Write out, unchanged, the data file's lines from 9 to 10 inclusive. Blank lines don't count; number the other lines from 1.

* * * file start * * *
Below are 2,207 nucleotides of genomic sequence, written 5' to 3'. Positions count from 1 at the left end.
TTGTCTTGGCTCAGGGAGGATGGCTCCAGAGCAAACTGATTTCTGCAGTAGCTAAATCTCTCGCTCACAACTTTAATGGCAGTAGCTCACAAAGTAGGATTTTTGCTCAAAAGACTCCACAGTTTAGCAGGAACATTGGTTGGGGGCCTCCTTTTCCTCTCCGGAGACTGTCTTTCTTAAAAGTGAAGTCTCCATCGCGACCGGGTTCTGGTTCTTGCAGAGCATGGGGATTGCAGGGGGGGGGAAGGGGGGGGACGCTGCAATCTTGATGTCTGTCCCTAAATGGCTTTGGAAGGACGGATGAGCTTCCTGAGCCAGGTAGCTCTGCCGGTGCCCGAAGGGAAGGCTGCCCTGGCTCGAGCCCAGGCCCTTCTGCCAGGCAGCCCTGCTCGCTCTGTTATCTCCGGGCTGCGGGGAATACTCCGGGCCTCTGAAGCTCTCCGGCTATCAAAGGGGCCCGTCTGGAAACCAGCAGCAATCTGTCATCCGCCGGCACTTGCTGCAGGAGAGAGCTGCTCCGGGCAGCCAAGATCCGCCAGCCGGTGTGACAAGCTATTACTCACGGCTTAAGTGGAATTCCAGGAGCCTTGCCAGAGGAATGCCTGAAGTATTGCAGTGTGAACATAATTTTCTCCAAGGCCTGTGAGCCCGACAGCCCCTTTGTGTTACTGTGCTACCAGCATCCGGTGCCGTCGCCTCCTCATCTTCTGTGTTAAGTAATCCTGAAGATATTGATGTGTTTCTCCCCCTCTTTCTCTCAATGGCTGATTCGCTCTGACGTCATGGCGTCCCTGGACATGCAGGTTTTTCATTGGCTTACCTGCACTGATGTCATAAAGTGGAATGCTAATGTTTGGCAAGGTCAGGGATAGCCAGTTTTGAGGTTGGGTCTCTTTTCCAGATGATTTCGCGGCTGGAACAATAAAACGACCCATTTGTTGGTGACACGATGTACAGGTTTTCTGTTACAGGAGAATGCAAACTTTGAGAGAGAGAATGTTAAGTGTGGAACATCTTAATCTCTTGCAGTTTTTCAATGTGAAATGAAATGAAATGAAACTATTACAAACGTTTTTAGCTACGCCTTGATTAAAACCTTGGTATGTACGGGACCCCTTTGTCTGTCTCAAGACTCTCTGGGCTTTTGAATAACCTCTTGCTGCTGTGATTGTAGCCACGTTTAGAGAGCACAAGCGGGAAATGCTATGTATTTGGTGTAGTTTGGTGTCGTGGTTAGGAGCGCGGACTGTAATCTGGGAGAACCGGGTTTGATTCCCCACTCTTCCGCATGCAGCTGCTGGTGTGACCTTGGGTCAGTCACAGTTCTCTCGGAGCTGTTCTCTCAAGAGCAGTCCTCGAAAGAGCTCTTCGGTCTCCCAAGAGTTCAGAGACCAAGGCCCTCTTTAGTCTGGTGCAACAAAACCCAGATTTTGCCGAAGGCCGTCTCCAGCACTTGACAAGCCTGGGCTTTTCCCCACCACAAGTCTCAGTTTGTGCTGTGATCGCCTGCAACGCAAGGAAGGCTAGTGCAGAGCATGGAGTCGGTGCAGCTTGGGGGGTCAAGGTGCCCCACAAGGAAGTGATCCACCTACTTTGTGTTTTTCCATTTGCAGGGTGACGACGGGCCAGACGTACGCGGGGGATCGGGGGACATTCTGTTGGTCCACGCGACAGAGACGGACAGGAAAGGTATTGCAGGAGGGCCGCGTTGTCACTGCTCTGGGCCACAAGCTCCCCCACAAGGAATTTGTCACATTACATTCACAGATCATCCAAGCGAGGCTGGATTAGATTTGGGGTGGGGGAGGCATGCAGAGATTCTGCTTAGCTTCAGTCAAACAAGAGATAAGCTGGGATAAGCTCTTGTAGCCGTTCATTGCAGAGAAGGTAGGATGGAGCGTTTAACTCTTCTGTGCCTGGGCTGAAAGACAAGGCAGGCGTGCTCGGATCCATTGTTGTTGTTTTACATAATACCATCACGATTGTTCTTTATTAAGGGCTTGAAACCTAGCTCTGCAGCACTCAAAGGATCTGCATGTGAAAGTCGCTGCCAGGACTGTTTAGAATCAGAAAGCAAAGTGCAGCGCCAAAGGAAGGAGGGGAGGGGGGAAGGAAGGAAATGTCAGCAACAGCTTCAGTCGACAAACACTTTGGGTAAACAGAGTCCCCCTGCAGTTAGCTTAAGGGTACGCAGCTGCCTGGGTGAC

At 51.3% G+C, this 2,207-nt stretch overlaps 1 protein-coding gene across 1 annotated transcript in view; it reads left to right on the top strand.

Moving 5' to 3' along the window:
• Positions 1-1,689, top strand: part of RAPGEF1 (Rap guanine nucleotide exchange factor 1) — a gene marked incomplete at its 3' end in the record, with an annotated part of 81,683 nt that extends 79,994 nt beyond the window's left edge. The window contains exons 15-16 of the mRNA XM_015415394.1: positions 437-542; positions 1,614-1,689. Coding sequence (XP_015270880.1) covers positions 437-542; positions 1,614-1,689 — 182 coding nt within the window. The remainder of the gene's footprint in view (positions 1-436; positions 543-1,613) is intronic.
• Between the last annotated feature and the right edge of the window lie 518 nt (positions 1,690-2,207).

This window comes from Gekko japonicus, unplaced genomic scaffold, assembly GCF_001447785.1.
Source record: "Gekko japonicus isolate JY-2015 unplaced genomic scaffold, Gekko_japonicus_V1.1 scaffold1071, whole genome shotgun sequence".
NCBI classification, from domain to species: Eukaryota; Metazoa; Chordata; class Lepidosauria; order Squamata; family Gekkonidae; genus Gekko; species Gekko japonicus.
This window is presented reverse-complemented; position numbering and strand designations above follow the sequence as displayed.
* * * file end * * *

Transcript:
NCBI classification, from domain to species: Eukaryota; Metazoa; Chordata; class Lepidosauria; order Squamata; family Gekkonidae; genus Gekko; species Gekko japonicus.
This window is presented reverse-complemented; position numbering and strand designations above follow the sequence as displayed.